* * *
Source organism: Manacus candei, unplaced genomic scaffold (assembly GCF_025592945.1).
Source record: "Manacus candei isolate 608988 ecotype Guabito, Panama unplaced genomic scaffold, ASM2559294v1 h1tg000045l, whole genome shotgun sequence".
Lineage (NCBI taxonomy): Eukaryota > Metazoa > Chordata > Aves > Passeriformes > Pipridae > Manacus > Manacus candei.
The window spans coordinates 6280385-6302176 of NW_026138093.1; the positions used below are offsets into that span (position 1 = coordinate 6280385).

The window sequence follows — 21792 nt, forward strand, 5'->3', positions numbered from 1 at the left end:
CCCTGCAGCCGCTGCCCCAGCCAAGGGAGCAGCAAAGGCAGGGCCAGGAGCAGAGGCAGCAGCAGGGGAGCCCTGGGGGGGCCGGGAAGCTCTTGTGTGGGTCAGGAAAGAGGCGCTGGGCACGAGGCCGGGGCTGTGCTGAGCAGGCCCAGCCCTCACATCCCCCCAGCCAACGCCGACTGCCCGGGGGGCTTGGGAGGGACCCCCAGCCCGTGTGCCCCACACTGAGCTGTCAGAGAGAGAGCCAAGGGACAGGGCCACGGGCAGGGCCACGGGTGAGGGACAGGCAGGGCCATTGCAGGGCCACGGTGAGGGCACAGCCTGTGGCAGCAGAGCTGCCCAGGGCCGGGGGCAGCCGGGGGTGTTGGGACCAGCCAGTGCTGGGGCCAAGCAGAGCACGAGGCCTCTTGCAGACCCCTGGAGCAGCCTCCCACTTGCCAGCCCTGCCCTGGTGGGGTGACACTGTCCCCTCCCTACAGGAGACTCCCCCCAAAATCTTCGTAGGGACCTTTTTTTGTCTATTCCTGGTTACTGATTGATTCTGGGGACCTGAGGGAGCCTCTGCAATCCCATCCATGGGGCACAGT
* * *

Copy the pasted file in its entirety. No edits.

Source organism: Manacus candei, unplaced genomic scaffold (assembly GCF_025592945.1).
Source record: "Manacus candei isolate 608988 ecotype Guabito, Panama unplaced genomic scaffold, ASM2559294v1 h1tg000045l, whole genome shotgun sequence".
Lineage (NCBI taxonomy): Eukaryota > Metazoa > Chordata > Aves > Passeriformes > Pipridae > Manacus > Manacus candei.
The window spans coordinates 6280385-6302176 of NW_026138093.1; the positions used below are offsets into that span (position 1 = coordinate 6280385).

The window sequence follows — 21792 nt, forward strand, 5'->3', positions numbered from 1 at the left end:
CCCTGCAGCCGCTGCCCCAGCCAAGGGAGCAGCAAAGGCAGGGCCAGGAGCAGAGGCAGCAGCAGGGGAGCCCTGGGGGGGCCGGGAAGCTCTTGTGTGGGTCAGGAAAGAGGCGCTGGGCACGAGGCCGGGGCTGTGCTGAGCAGGCCCAGCCCTCACATCCCCCCAGCCAACGCCGACTGCCCGGGGGGCTTGGGAGGGACCCCCAGCCCGTGTGCCCCACACTGAGCTGTCAGAGAGAGAGCCAAGGGACAGGGCCACGGGCAGGGCCACGGGTGAGGGACAGGCAGGGCCATTGCAGGGCCACGGTGAGGGCACAGCCTGTGGCAGCAGAGCTGCCCAGGGCCGGGGGCAGCCGGGGGTGTTGGGACCAGCCAGTGCTGGGGCCAAGCAGAGCACGAGGCCTCTTGCAGACCCCTGGAGCAGCCTCCCACTTGCCAGCCCTGCCCTGGTGGGGTGACACTGTCCCCTCCCTACAGGAGACTCCCCCCAAAATCTTCGTAGGGACCTTTTTTTGTCTATTCCTGGTTACTGATTGATTCTGGGGACCTGAGGGAGCCTCTGCAATCCCATCCATGGGGCACAGT